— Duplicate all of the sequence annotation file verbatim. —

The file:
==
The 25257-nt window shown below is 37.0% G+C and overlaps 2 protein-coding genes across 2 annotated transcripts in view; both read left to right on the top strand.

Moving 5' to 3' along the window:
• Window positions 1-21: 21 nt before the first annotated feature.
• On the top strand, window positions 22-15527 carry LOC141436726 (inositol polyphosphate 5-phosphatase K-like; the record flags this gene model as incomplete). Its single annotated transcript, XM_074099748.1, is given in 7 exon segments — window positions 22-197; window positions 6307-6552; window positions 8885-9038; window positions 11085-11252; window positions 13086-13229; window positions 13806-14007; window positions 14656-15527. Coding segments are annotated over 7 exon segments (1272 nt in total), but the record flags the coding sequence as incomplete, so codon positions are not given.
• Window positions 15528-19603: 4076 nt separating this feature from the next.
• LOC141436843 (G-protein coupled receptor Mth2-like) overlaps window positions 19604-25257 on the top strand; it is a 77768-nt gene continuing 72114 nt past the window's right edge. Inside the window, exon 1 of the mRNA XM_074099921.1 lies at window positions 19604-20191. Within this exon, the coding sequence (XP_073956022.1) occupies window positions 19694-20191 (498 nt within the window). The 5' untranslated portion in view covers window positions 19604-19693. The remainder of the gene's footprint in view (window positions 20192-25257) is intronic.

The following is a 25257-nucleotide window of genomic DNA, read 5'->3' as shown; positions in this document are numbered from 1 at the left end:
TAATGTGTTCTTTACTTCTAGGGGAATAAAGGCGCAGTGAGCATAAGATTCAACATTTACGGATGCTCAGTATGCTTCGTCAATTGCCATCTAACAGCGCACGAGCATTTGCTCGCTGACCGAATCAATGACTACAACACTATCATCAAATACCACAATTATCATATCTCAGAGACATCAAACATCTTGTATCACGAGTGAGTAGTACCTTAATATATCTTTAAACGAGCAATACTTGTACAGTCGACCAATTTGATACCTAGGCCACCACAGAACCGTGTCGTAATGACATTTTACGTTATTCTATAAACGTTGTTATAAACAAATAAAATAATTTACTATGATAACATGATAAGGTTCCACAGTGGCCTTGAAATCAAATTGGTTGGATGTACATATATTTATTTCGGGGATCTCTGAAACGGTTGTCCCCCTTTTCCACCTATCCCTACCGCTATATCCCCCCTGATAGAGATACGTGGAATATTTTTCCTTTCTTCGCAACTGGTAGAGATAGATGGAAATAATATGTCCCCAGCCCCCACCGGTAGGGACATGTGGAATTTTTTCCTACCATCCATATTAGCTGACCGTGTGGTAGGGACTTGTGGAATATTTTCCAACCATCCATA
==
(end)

The 25257-nt window shown below is 37.0% G+C and overlaps 2 protein-coding genes across 2 annotated transcripts in view; both read left to right on the top strand.

Moving 5' to 3' along the window:
• Window positions 1-21: 21 nt before the first annotated feature.
• On the top strand, window positions 22-15527 carry LOC141436726 (inositol polyphosphate 5-phosphatase K-like; the record flags this gene model as incomplete). Its single annotated transcript, XM_074099748.1, is given in 7 exon segments — window positions 22-197; window positions 6307-6552; window positions 8885-9038; window positions 11085-11252; window positions 13086-13229; window positions 13806-14007; window positions 14656-15527. Coding segments are annotated over 7 exon segments (1272 nt in total), but the record flags the coding sequence as incomplete, so codon positions are not given.
• Window positions 15528-19603: 4076 nt separating this feature from the next.
• LOC141436843 (G-protein coupled receptor Mth2-like) overlaps window positions 19604-25257 on the top strand; it is a 77768-nt gene continuing 72114 nt past the window's right edge. Inside the window, exon 1 of the mRNA XM_074099921.1 lies at window positions 19604-20191. Within this exon, the coding sequence (XP_073956022.1) occupies window positions 19694-20191 (498 nt within the window). The 5' untranslated portion in view covers window positions 19604-19693. The remainder of the gene's footprint in view (window positions 20192-25257) is intronic.

The following is a 25257-nucleotide window of genomic DNA, read 5'->3' as shown; positions in this document are numbered from 1 at the left end:
TAATGTGTTCTTTACTTCTAGGGGAATAAAGGCGCAGTGAGCATAAGATTCAACATTTACGGATGCTCAGTATGCTTCGTCAATTGCCATCTAACAGCGCACGAGCATTTGCTCGCTGACCGAATCAATGACTACAACACTATCATCAAATACCACAATTATCATATCTCAGAGACATCAAACATCTTGTATCACGAGTGAGTAGTACCTTAATATATCTTTAAACGAGCAATACTTGTACAGTCGACCAATTTGATACCTAGGCCACCACAGAACCGTGTCGTAATGACATTTTACGTTATTCTATAAACGTTGTTATAAACAAATAAAATAATTTACTATGATAACATGATAAGGTTCCACAGTGGCCTTGAAATCAAATTGGTTGGATGTACATATATTTATTTCGGGGATCTCTGAAACGGTTGTCCCCCTTTTCCACCTATCCCTACCGCTATATCCCCCCTGATAGAGATACGTGGAATATTTTTCCTTTCTTCGCAACTGGTAGAGATAGATGGAAATAATATGTCCCCAGCCCCCACCGGTAGGGACATGTGGAATTTTTTCCTACCATCCATATTAGCTGACCGTGTGGTAGGGACTTGTGGAATATTTTCCAACCATCCATA